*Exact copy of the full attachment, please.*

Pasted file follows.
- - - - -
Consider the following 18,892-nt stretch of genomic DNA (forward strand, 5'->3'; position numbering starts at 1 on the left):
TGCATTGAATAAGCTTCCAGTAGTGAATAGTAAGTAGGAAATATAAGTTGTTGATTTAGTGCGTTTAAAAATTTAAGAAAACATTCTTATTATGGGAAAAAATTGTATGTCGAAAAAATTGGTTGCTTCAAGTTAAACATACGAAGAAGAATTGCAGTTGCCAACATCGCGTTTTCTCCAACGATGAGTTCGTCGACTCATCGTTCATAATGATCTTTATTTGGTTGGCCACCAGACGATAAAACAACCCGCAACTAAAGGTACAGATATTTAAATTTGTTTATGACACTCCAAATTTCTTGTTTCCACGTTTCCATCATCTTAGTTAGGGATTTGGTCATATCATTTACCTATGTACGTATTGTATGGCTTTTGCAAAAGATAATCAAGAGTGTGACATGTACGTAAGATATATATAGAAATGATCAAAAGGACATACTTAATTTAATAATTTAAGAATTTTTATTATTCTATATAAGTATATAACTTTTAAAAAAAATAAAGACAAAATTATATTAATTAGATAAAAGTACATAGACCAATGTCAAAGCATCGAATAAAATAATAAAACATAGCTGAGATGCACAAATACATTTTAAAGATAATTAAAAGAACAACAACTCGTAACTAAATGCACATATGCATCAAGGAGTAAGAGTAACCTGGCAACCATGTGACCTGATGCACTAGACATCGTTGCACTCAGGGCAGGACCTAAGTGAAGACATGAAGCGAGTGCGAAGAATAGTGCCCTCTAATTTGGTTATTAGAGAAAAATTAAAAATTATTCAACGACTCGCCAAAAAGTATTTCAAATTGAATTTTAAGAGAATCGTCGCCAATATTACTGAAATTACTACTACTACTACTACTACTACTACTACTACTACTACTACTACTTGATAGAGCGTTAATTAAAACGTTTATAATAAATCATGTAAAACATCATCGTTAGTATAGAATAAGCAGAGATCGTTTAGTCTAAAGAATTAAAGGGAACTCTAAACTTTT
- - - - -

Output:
Consider the following 18,892-nt stretch of genomic DNA (forward strand, 5'->3'; position numbering starts at 1 on the left):
TGCATTGAATAAGCTTCCAGTAGTGAATAGTAAGTAGGAAATATAAGTTGTTGATTTAGTGCGTTTAAAAATTTAAGAAAACATTCTTATTATGGGAAAAAATTGTATGTCGAAAAAATTGGTTGCTTCAAGTTAAACATACGAAGAAGAATTGCAGTTGCCAACATCGCGTTTTCTCCAACGATGAGTTCGTCGACTCATCGTTCATAATGATCTTTATTTGGTTGGCCACCAGACGATAAAACAACCCGCAACTAAAGGTACAGATATTTAAATTTGTTTATGACACTCCAAATTTCTTGTTTCCACGTTTCCATCATCTTAGTTAGGGATTTGGTCATATCATTTACCTATGTACGTATTGTATGGCTTTTGCAAAAGATAATCAAGAGTGTGACATGTACGTAAGATATATATAGAAATGATCAAAAGGACATACTTAATTTAATAATTTAAGAATTTTTATTATTCTATATAAGTATATAACTTTTAAAAAAAATAAAGACAAAATTATATTAATTAGATAAAAGTACATAGACCAATGTCAAAGCATCGAATAAAATAATAAAACATAGCTGAGATGCACAAATACATTTTAAAGATAATTAAAAGAACAACAACTCGTAACTAAATGCACATATGCATCAAGGAGTAAGAGTAACCTGGCAACCATGTGACCTGATGCACTAGACATCGTTGCACTCAGGGCAGGACCTAAGTGAAGACATGAAGCGAGTGCGAAGAATAGTGCCCTCTAATTTGGTTATTAGAGAAAAATTAAAAATTATTCAACGACTCGCCAAAAAGTATTTCAAATTGAATTTTAAGAGAATCGTCGCCAATATTACTGAAATTACTACTACTACTACTACTACTACTACTACTACTACTACTACTACTTGATAGAGCGTTAATTAAAACGTTTATAATAAATCATGTAAAACATCATCGTTAGTATAGAATAAGCAGAGATCGTTTAGTCTAAAGAATTAAAGGGAACTCTAAACTTTT